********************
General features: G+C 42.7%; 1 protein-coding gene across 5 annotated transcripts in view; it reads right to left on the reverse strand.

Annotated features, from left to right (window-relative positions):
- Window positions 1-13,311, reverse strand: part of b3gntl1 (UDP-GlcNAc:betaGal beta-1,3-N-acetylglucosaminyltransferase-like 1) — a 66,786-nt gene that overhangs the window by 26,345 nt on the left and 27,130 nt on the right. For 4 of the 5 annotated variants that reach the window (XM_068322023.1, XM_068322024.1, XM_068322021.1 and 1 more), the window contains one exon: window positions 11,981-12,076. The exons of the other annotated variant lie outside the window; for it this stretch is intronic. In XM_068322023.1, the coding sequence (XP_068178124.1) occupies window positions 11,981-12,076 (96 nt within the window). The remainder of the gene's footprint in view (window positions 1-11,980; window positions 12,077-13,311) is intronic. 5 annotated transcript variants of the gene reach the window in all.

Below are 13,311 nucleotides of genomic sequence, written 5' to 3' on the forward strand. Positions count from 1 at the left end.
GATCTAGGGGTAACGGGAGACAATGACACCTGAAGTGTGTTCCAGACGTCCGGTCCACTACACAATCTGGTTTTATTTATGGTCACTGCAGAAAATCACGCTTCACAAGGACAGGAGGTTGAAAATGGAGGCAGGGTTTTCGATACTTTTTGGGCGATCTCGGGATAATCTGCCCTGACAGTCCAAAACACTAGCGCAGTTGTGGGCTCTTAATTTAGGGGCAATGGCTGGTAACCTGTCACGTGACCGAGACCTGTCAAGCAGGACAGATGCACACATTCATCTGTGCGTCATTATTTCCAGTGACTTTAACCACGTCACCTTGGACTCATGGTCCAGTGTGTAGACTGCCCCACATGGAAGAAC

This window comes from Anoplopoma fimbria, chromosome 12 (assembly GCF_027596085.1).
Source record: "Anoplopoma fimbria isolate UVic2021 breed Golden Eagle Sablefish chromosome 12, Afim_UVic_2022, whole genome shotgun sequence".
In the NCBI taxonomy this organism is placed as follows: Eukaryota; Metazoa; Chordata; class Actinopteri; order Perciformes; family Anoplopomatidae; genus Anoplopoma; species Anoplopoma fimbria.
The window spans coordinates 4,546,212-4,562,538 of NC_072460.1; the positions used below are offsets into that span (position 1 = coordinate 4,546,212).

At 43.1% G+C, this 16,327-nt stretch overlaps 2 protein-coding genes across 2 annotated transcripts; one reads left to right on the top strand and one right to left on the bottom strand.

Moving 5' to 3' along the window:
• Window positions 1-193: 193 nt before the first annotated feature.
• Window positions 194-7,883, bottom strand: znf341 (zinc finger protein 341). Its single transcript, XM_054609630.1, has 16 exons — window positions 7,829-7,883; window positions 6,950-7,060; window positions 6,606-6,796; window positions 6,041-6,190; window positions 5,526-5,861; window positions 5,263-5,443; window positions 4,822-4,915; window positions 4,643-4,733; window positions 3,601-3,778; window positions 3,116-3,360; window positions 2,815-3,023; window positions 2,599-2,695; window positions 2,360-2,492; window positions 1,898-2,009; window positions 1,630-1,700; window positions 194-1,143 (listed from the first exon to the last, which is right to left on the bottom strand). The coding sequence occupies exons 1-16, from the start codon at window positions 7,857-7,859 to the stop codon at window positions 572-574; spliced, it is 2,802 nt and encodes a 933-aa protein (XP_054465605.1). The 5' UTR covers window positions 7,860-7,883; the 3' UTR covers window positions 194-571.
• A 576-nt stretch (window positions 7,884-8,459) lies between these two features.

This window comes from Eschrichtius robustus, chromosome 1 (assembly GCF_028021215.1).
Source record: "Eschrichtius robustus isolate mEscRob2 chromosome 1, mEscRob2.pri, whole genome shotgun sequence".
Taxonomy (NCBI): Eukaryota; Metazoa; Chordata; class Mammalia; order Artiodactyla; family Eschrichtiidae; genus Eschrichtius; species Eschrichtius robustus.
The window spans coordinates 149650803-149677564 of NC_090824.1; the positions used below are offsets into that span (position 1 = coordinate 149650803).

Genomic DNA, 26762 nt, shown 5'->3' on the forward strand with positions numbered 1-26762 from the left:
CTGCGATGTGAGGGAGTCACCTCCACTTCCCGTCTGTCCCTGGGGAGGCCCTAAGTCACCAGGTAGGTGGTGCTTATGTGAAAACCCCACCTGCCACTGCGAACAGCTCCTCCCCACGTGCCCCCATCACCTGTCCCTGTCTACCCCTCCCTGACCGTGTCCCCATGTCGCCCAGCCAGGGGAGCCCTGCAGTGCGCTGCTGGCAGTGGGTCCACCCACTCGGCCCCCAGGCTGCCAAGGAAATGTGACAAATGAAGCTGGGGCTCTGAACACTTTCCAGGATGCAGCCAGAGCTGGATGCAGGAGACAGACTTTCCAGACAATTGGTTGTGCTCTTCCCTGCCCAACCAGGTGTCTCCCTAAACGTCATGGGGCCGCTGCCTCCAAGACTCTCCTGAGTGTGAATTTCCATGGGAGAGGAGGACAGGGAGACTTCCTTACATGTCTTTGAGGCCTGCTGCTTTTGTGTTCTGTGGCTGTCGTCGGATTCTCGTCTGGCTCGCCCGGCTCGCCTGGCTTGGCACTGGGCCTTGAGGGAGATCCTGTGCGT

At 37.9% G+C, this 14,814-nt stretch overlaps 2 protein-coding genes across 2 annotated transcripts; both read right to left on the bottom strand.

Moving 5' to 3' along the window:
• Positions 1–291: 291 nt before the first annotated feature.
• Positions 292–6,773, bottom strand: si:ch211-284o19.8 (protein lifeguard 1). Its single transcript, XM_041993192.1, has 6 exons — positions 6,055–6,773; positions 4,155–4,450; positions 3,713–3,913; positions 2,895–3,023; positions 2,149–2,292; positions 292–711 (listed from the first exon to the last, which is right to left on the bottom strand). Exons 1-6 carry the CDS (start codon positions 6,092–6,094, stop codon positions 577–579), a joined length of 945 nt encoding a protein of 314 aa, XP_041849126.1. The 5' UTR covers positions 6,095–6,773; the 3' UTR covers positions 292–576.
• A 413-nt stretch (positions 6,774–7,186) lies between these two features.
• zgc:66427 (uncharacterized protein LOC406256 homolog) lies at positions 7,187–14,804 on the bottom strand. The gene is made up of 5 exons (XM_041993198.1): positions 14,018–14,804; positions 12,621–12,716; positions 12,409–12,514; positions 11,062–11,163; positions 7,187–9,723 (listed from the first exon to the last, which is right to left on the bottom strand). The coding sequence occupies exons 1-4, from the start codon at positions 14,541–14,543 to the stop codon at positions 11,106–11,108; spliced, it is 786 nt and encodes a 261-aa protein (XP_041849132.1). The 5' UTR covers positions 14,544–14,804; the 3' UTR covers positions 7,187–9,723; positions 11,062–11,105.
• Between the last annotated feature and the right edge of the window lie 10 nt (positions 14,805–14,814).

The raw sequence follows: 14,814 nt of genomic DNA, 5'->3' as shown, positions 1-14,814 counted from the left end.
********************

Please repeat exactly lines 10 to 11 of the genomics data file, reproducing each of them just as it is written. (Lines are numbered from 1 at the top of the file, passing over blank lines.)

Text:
At 43.1% G+C, this 16,327-nt stretch overlaps 2 protein-coding genes across 2 annotated transcripts; one reads left to right on the top strand and one right to left on the bottom strand.

Moving 5' to 3' along the window: